DC Chopper Circuit

Discussion in 'Homework Help' started by shespuzzling, Sep 28, 2010.

  1. shespuzzling

    Thread Starter Active Member

    Aug 13, 2009
    88
    0
    Hi,

    I am having trouble with a homework problem on a DC chopper circuit. I attached the circuit as a jpeg. The diode is a freewheeling diode to prevent arcing when the switch is opened or closed. Also, it is given that E1 is greater than E2.

    The question is 2-fold:

    a) Show that the maximum difference between Imax and Imin (i.e. Imax - Imin) occurs when the duty cycle alpha=0.5

    b) Obtain the value of the load inductance L so that Imax-Imin= 0.2*Iavg; where Iavg=200A, E1=400V, alpha=0.5 and T=10^(-3) sec

    My first problem is the fact that there is no resistance in the circuit...I am having trouble writing a differential equation. If I assume the switch has been opened and closed repeatedly for a while, and then it is opened again at t=0, there should be residual current in the loop with the inductor, and I think that should be the Imin, so the equation I wrote was:

    L(di/dt)-E2=0. I don't think this can be correct though, because then you would have i(t)=(E2/L)*t and that doesn't make any sense because if the switch was kept opened, the field in the inductor would dissipate and you'd be left with a short cirucited battery (E2) and ultimately no current. I don't really know how to proceed from here (I don't have much of a background in differential equations)...any help you could give would be greatly appreciated.

    Thanks.
     
  2. t_n_k

    AAC Fanatic!

    Mar 6, 2009
    5,448
    782
    Yes it's a curious problem.

    If you have any condition other than E2=D*E1 the mean current will either increase linearly unbounded or decrease linearly until Imin = 0A.

    In any case during the inductor charging phase (switch on) the current will increase from Imin to Imin+[(E1-E2)/L]*t where t is on the interval from 0 to D*T.

    During the discharge phase (switch off) the current will decrease from Imax to Imax-[E2/L]*t where t is on the interval from 0 to (1-D)*T

    T=1/f - where f is the switching frequency and D is the duty cycle.

    To prove the maximum ripple condition you will best make the assumption that at any given condition E2=D*E1. If you are not sure how to do this part I (or another member) will give you some clues later - when you have tried doing some of the analysis. Post what you can work out now.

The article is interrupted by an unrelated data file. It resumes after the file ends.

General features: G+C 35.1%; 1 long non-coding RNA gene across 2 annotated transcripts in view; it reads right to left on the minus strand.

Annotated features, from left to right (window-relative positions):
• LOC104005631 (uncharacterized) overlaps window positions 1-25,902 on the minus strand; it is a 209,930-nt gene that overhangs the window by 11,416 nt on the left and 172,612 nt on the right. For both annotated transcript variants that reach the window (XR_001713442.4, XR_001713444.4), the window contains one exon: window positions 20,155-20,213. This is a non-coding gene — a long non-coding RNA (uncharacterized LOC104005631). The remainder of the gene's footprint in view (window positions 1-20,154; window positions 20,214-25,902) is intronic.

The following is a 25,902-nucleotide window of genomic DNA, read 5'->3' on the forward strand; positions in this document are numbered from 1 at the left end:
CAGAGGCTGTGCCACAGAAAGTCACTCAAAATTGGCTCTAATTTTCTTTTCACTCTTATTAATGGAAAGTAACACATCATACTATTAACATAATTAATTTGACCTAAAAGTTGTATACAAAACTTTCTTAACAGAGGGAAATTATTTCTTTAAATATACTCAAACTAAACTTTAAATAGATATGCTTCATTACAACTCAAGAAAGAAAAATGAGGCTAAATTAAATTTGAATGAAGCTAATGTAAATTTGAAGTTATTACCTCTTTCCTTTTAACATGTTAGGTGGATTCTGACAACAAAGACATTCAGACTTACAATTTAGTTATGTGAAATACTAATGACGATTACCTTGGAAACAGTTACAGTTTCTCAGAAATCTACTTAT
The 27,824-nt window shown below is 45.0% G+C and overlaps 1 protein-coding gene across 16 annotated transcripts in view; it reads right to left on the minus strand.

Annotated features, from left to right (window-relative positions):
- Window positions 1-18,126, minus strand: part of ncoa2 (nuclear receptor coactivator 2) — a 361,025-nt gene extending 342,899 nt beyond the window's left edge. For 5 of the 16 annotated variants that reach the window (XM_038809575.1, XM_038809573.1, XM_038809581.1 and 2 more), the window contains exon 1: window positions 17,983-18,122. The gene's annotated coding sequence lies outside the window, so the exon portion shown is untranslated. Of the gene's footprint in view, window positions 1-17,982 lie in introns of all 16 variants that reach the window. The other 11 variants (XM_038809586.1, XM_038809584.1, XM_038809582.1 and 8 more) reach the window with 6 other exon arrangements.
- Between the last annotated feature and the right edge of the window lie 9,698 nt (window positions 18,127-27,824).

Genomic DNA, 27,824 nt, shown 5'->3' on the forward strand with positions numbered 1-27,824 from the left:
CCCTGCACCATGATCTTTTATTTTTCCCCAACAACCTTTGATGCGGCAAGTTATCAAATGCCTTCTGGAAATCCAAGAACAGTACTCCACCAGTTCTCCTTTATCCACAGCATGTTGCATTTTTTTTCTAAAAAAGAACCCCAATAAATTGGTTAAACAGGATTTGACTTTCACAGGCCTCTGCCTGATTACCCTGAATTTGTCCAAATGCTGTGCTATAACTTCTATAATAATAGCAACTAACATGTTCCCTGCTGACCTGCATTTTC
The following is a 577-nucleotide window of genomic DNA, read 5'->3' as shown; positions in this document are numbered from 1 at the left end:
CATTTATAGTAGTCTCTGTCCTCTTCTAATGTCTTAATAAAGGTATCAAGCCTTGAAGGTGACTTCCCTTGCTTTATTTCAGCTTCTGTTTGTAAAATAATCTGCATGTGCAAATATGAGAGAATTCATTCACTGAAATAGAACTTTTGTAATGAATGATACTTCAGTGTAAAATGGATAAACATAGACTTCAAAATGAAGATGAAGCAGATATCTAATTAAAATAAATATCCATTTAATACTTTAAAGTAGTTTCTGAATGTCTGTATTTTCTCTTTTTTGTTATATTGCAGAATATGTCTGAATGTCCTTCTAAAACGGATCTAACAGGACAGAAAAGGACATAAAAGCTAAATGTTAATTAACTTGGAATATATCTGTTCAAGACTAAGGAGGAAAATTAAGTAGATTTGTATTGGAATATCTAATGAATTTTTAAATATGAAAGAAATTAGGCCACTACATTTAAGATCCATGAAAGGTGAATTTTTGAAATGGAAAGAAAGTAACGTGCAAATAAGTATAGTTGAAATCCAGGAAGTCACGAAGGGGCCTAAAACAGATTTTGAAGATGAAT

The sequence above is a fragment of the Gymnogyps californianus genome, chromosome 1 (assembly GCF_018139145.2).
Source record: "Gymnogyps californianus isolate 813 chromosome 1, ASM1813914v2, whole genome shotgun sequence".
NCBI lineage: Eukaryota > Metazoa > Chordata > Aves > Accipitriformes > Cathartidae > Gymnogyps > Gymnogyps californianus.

3. shespuzzling

    Thread Starter Active Member

    Aug 13, 2009
    88
    0
    Thanks for the ideas. So, I think I follow you for the first part (when the switch is closed) and I got the same equation for that period (assuming it's so fast it's can be assumed to be linear):

    i1(t)=((E1-E2)/L)*t + Imin for 0<t<D*T

    but for the second equation, I'm not sure how you got the negative in front of E2/L (even though it makes perfect sense, because it's going from max to min).

    Since the switch is suddenly opened, I thought the polarity of the inductor would reverse and you'd get:

    L(di/dt)=E2, and solving this for the interval D*T< t < T you would get: i2(t)=(E2/L)*(t-D*T) + Imax. I know this doesn't make sense, because this would mean that as t increases, so does i2(t), and that's not correct. I guess I can't figure out why this is the wrong way to go about it. If I use an altenrnate interval, like the one you suggested: 0<t<(1-D)*T, using i2(0)=Imax as the initial condition, I get the same thing.

    I've played around with this a lot, trying to find different expressions for Imax-Imin and I keep getting something along the lines of a constant multiplied by (T-DT) or (DT-T) and in both of those cases I can't see why D would have to equal .5 to get a max.

    The problem makes sense intuitively....in order to get the max difference you need to let Imax get as high as possible and also let Imin get as low as possible....thus the duty cycle should be a half...but I'm still struggling with proving that.

    Many thanks for the help.
     
  4. shespuzzling

    Thread Starter Active Member

    Aug 13, 2009
    88
    0
    I did some more work...

    I tried working the problem from this point:

    i1(t) = ((E1-E2)/L)*t + Imin
    i2(t) = Imax - (E2/L)*t

    I used i1(D*T)=Imax and i2(T)=Imin and then tried figuring out what Imax-Imin was and I'm still not getting anything. Even with the assumption that E2=D*E1 (not sure why I would assume that in the first place), the solution is circular or gives me D=1 or D=0.
     
  5. shespuzzling

    Thread Starter Active Member

    Aug 13, 2009
    88
    0
    I think I got it!!!

    Over-engineering is always my downfall (unfortunately). It just took me a while to recognize why E2=D*E1, but I had it right in front of me the whole time.

    Thanks so much for your help, I think I'll actually be able to turn this homework in on time!
     
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